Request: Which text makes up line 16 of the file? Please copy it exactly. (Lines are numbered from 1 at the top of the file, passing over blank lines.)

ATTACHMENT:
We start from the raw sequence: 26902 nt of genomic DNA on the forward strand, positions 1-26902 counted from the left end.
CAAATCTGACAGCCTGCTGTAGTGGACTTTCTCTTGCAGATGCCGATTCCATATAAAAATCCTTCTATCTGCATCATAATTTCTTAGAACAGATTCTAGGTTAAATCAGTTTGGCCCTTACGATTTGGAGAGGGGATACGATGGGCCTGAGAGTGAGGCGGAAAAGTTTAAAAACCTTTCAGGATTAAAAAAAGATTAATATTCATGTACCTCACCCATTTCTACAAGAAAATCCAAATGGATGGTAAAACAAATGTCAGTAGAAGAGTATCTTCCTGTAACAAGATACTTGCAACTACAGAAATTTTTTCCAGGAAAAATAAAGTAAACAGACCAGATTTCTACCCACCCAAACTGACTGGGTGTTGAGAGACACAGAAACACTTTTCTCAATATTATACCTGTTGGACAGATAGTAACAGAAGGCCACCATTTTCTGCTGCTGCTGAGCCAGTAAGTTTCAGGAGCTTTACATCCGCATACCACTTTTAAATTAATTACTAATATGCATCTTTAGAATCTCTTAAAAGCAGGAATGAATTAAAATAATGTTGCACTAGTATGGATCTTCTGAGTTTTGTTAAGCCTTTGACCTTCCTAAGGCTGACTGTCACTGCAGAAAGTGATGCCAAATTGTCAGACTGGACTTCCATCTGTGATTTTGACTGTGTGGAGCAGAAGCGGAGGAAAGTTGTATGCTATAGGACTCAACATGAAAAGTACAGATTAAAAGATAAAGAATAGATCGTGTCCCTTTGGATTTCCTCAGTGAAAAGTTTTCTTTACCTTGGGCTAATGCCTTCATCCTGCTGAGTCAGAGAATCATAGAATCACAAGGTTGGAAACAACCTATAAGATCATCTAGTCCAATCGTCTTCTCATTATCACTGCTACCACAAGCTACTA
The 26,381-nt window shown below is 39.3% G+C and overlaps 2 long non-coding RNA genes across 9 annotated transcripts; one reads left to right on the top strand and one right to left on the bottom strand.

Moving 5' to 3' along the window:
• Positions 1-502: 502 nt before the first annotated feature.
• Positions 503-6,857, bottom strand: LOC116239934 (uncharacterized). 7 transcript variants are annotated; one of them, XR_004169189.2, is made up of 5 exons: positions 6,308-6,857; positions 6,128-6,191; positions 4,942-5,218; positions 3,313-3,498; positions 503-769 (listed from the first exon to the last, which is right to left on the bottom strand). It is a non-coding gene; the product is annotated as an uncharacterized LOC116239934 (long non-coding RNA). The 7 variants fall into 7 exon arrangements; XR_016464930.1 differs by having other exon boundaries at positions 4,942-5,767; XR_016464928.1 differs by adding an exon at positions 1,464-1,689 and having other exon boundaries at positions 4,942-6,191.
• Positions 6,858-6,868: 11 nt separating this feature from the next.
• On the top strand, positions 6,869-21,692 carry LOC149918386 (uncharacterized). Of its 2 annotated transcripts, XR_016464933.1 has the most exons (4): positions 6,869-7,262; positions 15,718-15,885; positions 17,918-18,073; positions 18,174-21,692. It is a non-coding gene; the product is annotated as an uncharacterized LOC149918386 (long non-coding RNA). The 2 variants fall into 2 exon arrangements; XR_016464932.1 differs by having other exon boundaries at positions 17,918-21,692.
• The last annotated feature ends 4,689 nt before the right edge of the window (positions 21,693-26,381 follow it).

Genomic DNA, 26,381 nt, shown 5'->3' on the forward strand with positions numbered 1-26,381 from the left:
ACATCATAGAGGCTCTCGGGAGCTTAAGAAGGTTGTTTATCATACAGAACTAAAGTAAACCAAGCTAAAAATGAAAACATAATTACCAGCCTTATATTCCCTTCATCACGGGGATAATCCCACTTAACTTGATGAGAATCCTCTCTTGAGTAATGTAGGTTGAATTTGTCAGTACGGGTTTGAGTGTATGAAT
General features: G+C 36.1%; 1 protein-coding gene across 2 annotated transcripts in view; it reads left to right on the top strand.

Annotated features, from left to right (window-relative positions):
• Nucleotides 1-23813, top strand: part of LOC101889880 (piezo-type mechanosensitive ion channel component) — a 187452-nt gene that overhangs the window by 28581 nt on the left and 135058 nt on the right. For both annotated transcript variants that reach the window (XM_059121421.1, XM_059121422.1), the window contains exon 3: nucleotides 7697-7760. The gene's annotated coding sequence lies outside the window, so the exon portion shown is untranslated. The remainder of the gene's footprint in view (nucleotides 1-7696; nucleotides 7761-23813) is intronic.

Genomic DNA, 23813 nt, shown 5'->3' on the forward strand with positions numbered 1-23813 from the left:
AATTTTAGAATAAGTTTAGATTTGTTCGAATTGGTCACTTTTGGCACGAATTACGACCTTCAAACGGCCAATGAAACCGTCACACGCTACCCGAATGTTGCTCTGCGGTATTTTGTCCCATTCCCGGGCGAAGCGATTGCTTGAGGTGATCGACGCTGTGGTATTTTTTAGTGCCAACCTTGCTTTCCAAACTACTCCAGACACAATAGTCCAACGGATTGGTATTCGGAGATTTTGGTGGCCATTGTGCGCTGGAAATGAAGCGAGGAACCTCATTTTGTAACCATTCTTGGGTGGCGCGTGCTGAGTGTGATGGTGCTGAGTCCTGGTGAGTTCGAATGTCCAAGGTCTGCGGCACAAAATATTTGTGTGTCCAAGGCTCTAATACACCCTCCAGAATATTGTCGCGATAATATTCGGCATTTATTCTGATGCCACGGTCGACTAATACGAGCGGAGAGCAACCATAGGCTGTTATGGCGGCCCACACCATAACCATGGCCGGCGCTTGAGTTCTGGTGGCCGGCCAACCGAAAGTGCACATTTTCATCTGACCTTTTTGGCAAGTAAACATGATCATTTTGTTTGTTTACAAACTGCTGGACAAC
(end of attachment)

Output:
AATTTTAGAATAAGTTTAGATTTGTTCGAATTGGTCACTTTTGGCACGAATTACGACCTTCAAACGGCCAATGAAACCGTCACACGCTACCCGAATGTTGCTCTGCGGTATTTTGTCCCATTCCCGGGCGAAGCGATTGCTTGAGGTGATCGACGCTGTGGTATTTTTTAGTGCCAACCTTGCTTTCCAAACTACTCCAGACACAATAGTCCAACGGATTGGTATTCGGAGATTTTGGTGGCCATTGTGCGCTGGAAATGAAGCGAGGAACCTCATTTTGTAACCATTCTTGGGTGGCGCGTGCTGAGTGTGATGGTGCTGAGTCCTGGTGAGTTCGAATGTCCAAGGTCTGCGGCACAAAATATTTGTGTGTCCAAGGCTCTAATACACCCTCCAGAATATTGTCGCGATAATATTCGGCATTTATTCTGATGCCACGGTCGACTAATACGAGCGGAGAGCAACCATAGGCTGTTATGGCGGCCCACACCATAACCATGGCCGGCGCTTGAGTTCTGGTGGCCGGCCAACCGAAAGTGCACATTTTCATCTGACCTTTTTGGCAAGTAAACATGATCATTTTGTTTGTTTACAAACTGCTGGACAAC